SA falls in “peace” rankings


South Africa is now ranked 123 out of 144 countries on the Global Peace Index (GPI).

The index is calculated on the institute’s behalf by the Economist Intelligence Unit and its network of country analysts.
“The world has become slightly less peaceful in the past year after the intensification of violent conflict in some countries and as the dramatic global economic downturn took its toll,” the index found.

A separate study, released with the index, on the economic impact of violence found that lost peace costs US4.8 trillion (about R55 trillion) a year, and that peace is a significant factor in the creation of wealth.
“… The causes of peace are becoming apparent and the net economic benefit to humanity is substantial,” said Killelea.
“Peace does have an economic value apart from the very real humanitarian values associated with it,” he said.

Anglo American chairman Mark Moody-Stuart, who also chairs the Global United Nations Compact said the business community “can and does benefit significantly from non violent environments, but perhaps business must now consider how sound, transparent and ethical business practices can play a larger role in bringing out about stability and peace.”

The index’s supporters include Nobel Laureates Archbishop Emeritus Desmond Tutu, Professor Joseph Stiglitz and former United Nations secretary-general Kofi Annan, and businessman Richard Branson.
“People need to understand the structure and attitudes that create peace and start to build them into their societies,” said Killelea.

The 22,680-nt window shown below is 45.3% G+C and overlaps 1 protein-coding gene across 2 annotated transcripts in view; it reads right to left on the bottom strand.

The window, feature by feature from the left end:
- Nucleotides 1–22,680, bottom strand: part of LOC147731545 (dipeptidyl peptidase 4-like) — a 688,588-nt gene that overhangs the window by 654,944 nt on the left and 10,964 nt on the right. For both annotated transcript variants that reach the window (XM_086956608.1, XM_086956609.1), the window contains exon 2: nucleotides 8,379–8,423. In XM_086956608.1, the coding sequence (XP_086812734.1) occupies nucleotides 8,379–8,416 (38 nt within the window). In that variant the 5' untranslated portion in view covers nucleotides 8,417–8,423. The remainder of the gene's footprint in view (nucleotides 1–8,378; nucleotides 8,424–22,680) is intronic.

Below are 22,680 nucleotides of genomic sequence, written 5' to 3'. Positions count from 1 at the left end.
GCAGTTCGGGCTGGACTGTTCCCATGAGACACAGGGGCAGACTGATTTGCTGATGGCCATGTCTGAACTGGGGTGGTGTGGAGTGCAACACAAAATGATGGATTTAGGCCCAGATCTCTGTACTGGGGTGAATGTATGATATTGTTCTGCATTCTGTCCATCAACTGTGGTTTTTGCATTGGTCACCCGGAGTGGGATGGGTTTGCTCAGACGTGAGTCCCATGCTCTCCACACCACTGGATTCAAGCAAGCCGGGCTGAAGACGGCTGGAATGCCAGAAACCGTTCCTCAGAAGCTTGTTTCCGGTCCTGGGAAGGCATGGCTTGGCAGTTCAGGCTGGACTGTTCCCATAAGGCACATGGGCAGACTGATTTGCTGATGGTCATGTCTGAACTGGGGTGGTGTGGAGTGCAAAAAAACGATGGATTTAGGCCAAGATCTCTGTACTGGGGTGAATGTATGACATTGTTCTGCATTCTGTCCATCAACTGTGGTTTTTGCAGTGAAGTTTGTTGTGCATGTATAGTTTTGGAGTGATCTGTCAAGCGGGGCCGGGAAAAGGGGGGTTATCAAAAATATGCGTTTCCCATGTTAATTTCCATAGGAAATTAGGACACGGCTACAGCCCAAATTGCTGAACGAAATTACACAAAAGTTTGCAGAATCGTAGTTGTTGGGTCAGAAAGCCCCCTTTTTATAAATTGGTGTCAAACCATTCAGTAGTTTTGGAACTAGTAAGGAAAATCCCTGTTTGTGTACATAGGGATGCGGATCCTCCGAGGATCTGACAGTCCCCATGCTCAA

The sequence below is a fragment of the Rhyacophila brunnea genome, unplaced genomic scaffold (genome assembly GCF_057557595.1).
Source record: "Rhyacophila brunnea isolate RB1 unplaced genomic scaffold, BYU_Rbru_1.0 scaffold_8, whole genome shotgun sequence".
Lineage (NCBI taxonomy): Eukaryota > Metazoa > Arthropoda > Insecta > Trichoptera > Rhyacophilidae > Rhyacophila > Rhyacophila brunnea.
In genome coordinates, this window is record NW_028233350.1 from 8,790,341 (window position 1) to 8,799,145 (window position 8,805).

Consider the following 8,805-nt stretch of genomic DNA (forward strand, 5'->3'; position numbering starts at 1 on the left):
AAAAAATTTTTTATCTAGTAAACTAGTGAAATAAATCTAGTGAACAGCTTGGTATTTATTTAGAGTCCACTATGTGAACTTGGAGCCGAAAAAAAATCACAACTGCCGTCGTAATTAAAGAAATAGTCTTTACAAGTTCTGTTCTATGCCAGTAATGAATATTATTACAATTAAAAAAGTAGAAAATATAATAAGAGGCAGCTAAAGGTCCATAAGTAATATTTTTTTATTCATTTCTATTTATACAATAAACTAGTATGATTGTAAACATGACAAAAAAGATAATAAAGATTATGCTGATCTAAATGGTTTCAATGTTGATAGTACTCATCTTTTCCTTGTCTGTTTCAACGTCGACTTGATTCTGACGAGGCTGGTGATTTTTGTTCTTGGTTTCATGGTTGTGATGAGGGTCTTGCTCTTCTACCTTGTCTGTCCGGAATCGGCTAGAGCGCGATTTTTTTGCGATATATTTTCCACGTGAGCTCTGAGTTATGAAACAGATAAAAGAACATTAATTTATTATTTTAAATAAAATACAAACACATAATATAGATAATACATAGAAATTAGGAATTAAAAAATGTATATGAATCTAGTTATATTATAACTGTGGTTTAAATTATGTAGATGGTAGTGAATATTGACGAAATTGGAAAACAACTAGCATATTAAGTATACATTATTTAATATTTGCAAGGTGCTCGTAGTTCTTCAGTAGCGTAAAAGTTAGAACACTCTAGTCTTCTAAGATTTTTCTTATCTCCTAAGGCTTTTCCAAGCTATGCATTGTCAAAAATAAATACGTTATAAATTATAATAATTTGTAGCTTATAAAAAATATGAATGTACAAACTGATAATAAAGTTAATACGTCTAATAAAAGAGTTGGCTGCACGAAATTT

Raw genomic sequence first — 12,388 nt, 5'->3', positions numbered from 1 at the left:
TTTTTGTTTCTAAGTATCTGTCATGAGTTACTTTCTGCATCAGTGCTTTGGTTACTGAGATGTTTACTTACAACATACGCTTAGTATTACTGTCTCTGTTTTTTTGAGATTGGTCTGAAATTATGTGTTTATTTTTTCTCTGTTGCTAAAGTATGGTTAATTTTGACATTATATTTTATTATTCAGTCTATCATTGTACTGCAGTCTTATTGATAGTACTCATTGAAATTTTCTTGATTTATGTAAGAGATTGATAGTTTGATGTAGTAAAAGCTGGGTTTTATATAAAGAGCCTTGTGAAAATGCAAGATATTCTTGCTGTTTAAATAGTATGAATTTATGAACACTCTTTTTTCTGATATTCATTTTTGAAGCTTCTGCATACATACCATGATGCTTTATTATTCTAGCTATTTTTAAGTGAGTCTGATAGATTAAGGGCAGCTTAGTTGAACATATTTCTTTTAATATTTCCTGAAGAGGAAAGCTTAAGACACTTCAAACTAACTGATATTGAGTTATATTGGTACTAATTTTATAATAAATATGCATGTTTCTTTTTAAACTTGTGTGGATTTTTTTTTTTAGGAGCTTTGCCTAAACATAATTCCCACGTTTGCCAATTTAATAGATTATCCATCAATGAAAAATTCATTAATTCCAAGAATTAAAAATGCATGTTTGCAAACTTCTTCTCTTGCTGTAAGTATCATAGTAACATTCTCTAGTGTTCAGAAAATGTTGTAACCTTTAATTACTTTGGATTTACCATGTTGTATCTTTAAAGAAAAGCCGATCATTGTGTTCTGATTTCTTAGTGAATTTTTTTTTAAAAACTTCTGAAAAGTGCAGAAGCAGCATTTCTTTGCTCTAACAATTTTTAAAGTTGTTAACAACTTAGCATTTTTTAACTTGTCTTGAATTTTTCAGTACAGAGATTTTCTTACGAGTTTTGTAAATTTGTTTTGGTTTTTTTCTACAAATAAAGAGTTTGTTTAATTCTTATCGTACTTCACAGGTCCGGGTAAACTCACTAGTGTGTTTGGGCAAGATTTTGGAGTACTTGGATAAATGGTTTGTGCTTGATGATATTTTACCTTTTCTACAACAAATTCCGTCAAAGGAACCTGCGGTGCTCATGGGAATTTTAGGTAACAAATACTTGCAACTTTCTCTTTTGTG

“Peace lies at the centre of being able to manage the many and varied challenges facing humanity, simply because peace creates the optimum environment in which the other activities that contribute to human growth can take place.


South Africa has fallen fifteen places compared with GPI 2008,” the Institute for Economics and Peace (IEP) said in a statement issued Tuesday to publicise its 2009 GPI, putting it in the “top five fallers” of the year, along with Mexico, Madagascar and Yemen.

SA obtained unfavourable scores for, in order of most impact: the level of violent crime, the number of murders, ease of access to weapons, level of organised internal conflict, perceptions of criminality, respect for human rights and likelihood of violent demonstrations.

Favourable indicators were: the low number of “heavy weapons” in circulation, the low volume of major conventional weapons exported and imported, the low number of displaced people, estimated number of deaths from organised external conflict, potential for terrorist acts, military expenditure, number of armed services personnel and United Nations funding.

South Africa

is ranked 21 out of 31 countries in Africa, the IEP says, putting it behind Botswana, Malawi and Gabon, ranked the top three, and ahead of countries including Zimbabwe, the Democratic Republic of the Congo and Somalia.
New Zealand tops the overall rankings as the world’s most peaceful country, followed by Denmark and Norway.

Western or Central European democracies account for 14 of the top 20 rankings. All five Scandinavian countries are in the top 10.

The United States is ranked 83, registering a “significant negative” for jailing a higher proportion of its population than any other country in the index.

The country ranked least at peace is Iraq — for the third year running. Also at the bottom end of the rankings are Afghanistan, Somalia, Sudan and Israel (including Palestine).
Madagascar has fallen the most — 30 rankings — amid political instability and violent demonstrations. Bosnia Herzegovina has risen the most — up 23 rankings from 73rd position last year.

The Global Peace Index was started three years ago by Australian technology entrepreneur and philanthropist Steve Killelea and forms pat of the work of the IEP, a global think-tank on the relationship between economics, business and peace.